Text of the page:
Written, starring, directed and produced by the iconic Billy Crystal, Here Today is a warm-hearted film with all the right intentions. It may not blow the audience out of the water, but you could easily settle in for an easy-to-watch indie comedy-drama, with significant notes about life itself lingering throughout its 117-minute runtime.
Here Today focuses on the life of the veteran comedy-writer Charlie Burnz (Crystal), who meets fellow New Yorker Emma Payge (Tiffany Haddish) after she wins the chance to have a meal with him, via a charity auction, and their chemistry is the key to everything good that happens. While her story is that of coming out of an unhealthy relationship, and she’s stolen this moment to meet with her ex-boyfriend’s hero, Charlie’s story is more life threatening, as he’s been diagnosed with a degenerative dementia.
As you’d expect from Crystal, his character is full of one-liners and interesting insight, but with his illness there is a twist, because he hasn’t told his slightly estranged family. So, after meeting Haddish’s Payge, who does have her own things to sort out, she begins to unravel him and try to help him reconnect with his family. Sure, the story isn’t complicated, but Haddish and Crystal are an effortlessly likeable and entertaining pair, from both sides of the age gap, who have naturally funny setups which counterbalance the more serious, tougher moments that inevitably rise with the subject matter in the middle.
Not everything in Here Today works as well as it could, Charlie’s returns to his past by looking at photos and recalling a moment in his life, when this happens, we’re transported with him but only hear his voice, whilst seeing a POV of his wife. These scenes are generally bittersweet but they’re slightly overdone and become a little too voyeuristic, rather than reflective. However, despite these less natural moments, there’s no meanness here (and certainly none on my part), as the ensemble endeavours to tell a sad story full of positive memories, and gradually rekindle a love that seems lost, and that of a family that hasn’t been as close as they want to be.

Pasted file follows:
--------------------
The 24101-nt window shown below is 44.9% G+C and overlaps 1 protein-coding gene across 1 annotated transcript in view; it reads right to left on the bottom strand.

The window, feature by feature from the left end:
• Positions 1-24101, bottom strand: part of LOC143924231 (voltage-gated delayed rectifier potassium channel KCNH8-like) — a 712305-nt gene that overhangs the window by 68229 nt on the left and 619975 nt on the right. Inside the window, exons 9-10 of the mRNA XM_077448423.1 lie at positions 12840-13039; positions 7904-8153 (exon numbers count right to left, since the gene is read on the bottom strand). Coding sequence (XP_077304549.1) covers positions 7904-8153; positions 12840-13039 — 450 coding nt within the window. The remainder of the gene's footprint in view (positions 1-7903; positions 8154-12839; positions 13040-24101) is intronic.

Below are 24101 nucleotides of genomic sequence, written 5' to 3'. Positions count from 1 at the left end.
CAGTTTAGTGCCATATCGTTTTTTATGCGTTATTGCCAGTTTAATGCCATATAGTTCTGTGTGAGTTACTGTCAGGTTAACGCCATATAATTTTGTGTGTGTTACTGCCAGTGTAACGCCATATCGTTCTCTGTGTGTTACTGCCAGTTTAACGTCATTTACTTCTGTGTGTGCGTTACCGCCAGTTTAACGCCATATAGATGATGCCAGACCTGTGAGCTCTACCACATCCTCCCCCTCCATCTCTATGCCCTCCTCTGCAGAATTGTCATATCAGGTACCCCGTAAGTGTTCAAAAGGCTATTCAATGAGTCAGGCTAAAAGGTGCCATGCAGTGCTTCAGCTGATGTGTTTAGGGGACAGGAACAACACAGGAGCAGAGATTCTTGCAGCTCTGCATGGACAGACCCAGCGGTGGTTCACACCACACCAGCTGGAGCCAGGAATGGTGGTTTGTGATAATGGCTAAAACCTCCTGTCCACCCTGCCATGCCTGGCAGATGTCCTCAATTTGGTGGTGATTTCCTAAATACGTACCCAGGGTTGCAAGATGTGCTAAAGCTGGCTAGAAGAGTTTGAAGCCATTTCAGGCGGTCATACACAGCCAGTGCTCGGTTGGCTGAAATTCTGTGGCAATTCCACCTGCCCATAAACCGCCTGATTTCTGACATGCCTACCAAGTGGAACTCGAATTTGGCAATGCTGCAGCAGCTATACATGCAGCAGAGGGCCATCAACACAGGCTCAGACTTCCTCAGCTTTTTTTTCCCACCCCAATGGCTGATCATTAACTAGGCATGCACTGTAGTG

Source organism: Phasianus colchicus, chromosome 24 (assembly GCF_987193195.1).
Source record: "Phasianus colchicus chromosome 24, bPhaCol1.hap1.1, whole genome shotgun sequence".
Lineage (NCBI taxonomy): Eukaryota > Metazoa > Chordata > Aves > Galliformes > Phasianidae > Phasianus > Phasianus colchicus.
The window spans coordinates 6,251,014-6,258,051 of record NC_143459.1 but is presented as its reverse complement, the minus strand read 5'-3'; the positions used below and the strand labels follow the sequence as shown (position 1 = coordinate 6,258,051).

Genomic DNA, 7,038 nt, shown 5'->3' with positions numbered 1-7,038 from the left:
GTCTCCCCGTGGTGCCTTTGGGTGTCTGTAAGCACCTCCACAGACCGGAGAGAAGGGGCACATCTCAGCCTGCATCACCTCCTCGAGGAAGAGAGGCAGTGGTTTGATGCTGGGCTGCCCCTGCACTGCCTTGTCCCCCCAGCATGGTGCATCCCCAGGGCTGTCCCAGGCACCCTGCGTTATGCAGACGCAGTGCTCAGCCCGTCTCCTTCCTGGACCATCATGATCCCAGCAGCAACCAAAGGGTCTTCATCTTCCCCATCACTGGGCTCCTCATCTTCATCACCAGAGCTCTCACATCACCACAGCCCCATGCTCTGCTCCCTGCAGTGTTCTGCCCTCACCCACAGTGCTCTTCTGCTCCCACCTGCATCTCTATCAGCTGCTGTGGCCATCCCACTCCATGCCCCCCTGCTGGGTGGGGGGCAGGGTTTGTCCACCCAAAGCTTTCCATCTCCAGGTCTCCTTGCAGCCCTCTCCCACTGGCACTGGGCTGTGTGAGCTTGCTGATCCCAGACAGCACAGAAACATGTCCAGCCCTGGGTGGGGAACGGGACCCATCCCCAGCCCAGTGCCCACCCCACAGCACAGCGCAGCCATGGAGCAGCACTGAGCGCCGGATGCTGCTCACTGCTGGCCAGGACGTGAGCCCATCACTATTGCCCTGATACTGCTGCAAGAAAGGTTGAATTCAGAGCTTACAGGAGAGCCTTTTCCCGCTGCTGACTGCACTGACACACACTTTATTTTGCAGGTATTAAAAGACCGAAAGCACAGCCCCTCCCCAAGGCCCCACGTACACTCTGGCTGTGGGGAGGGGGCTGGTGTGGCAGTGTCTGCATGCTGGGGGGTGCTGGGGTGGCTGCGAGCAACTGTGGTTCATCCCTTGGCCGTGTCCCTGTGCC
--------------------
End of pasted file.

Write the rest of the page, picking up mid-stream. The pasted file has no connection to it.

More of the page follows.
With Crystal involved, it feels marginally biographical in places, especially when it comes to how comedy works and the essence of that world. We hear statements from his character about having a reason for the joke, which gives us a welcome reminder of the craft and art involved with the greatest comedians, who are a cut above, and I quite liked that side of the message within.
I also adored Tiffany Haddish throughout, she’s wonderful, warm and open – but not short of sharp, direct honesty at the right moments. Her stand-out role alongside Billy means Here Today is their story, and she breaks the usual obviousness we’d get with this style of comedy-drama, as the lead talents keep you connected and eager for some form of optimistic outcome.
Love and trust, laughter and sincerity, family and the future – it’s all here, and in a welcoming, indie way.
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